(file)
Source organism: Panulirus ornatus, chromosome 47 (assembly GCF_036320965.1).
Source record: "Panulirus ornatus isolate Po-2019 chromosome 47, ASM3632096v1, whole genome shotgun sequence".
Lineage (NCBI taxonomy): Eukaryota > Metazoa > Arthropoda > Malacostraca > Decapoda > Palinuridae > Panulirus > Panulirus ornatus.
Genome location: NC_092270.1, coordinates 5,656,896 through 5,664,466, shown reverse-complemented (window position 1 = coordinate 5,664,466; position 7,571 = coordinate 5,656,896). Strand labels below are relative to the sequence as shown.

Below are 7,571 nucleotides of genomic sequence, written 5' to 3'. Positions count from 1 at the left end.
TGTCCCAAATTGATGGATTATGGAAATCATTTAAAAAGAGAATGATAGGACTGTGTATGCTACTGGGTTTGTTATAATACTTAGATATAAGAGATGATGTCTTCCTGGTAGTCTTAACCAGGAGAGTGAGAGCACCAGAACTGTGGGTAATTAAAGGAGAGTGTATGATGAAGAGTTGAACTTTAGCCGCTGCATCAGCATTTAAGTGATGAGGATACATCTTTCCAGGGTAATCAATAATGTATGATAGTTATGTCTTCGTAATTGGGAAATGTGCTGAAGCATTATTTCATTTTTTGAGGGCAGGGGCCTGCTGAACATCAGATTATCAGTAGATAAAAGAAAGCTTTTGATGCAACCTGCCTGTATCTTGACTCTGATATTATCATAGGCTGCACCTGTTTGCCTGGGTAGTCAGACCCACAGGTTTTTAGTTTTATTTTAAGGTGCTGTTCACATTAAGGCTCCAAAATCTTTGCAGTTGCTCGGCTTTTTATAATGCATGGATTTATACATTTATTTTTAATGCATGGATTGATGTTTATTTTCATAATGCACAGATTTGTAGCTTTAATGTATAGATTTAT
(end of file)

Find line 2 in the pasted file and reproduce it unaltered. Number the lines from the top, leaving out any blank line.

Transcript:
Source record: "Panulirus ornatus isolate Po-2019 chromosome 47, ASM3632096v1, whole genome shotgun sequence".